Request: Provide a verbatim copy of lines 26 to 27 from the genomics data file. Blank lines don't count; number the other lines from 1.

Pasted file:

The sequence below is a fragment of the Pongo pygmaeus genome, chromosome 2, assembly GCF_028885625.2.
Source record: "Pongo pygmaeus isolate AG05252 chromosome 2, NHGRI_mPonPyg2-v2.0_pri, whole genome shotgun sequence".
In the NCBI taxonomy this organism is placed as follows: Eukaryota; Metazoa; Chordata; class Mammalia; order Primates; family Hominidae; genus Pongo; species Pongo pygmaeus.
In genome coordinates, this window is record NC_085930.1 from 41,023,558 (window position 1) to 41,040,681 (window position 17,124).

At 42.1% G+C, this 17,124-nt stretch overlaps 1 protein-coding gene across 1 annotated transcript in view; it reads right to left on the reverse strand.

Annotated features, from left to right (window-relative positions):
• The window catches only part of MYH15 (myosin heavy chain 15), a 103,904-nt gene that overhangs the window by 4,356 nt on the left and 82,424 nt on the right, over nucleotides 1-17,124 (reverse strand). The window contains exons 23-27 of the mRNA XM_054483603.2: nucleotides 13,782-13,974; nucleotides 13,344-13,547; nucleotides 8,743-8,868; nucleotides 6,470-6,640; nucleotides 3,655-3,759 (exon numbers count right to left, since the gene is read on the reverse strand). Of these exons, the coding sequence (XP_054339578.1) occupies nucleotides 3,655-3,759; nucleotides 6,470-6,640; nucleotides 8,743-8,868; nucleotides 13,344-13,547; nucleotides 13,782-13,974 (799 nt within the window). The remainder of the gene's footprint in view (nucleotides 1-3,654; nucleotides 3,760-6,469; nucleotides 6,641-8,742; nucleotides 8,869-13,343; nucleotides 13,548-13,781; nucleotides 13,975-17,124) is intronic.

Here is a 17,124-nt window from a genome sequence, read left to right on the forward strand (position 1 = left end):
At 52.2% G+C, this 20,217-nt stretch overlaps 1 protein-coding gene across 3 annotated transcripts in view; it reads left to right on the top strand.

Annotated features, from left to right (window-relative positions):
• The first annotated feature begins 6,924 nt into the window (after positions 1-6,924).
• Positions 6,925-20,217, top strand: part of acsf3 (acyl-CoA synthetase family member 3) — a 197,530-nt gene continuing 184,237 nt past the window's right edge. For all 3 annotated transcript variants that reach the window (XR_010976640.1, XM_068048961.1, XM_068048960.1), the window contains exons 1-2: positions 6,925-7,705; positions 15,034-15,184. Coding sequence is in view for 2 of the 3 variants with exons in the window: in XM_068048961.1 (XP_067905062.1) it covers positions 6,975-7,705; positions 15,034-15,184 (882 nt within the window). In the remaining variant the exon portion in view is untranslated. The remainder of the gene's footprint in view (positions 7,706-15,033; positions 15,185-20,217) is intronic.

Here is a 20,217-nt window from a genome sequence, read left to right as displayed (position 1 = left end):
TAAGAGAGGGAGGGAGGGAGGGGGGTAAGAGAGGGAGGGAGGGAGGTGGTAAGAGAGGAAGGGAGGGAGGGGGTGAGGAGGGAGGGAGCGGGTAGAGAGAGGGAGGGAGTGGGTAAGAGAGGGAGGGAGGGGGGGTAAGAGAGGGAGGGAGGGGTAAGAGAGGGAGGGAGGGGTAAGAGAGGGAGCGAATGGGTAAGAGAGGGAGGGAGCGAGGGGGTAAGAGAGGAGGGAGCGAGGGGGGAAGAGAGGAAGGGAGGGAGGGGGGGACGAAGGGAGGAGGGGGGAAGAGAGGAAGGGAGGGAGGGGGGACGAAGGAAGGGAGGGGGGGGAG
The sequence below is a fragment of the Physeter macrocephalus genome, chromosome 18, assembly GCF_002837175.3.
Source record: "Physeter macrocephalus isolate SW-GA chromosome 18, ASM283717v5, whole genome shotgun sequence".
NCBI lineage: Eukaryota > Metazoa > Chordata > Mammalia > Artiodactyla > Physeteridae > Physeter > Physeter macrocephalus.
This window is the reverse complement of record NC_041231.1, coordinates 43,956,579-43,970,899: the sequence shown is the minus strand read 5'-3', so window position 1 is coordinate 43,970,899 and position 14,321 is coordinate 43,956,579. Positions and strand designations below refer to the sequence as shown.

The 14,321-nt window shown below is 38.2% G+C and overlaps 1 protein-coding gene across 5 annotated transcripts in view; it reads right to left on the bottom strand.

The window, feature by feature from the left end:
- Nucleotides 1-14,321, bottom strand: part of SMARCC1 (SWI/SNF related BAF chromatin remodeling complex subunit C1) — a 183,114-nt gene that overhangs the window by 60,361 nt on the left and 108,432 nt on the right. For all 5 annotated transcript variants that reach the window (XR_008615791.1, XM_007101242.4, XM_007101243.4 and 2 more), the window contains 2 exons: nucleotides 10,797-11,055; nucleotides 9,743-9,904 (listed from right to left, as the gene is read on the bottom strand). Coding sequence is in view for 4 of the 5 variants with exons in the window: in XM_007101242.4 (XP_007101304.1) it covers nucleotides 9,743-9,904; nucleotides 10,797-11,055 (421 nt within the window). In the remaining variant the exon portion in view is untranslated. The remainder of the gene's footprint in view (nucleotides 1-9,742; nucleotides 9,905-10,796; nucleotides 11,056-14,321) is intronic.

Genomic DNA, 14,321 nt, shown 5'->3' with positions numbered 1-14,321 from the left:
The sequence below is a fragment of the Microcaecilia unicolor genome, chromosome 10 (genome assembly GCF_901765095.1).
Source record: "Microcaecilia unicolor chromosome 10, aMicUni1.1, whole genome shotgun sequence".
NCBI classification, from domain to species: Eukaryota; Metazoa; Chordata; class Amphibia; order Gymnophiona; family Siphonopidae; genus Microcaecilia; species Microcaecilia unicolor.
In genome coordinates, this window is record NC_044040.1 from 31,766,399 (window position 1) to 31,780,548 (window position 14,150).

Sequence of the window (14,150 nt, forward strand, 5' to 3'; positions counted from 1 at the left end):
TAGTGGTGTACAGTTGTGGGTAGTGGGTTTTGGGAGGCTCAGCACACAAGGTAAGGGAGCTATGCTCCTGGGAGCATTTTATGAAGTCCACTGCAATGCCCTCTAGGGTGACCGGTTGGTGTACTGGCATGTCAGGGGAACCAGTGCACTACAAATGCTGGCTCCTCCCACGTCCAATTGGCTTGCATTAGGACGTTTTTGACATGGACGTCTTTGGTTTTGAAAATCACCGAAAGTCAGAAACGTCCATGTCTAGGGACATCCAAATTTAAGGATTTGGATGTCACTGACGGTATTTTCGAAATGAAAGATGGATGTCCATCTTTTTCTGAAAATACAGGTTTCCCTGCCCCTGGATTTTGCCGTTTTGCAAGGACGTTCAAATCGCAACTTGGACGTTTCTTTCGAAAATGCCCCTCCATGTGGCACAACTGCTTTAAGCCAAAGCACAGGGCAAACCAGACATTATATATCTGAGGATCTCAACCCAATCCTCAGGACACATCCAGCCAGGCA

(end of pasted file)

In genome coordinates, this window is record NC_044040.1 from 31,766,399 (window position 1) to 31,780,548 (window position 14,150).

Sequence of the window (14,150 nt, forward strand, 5' to 3'; positions counted from 1 at the left end):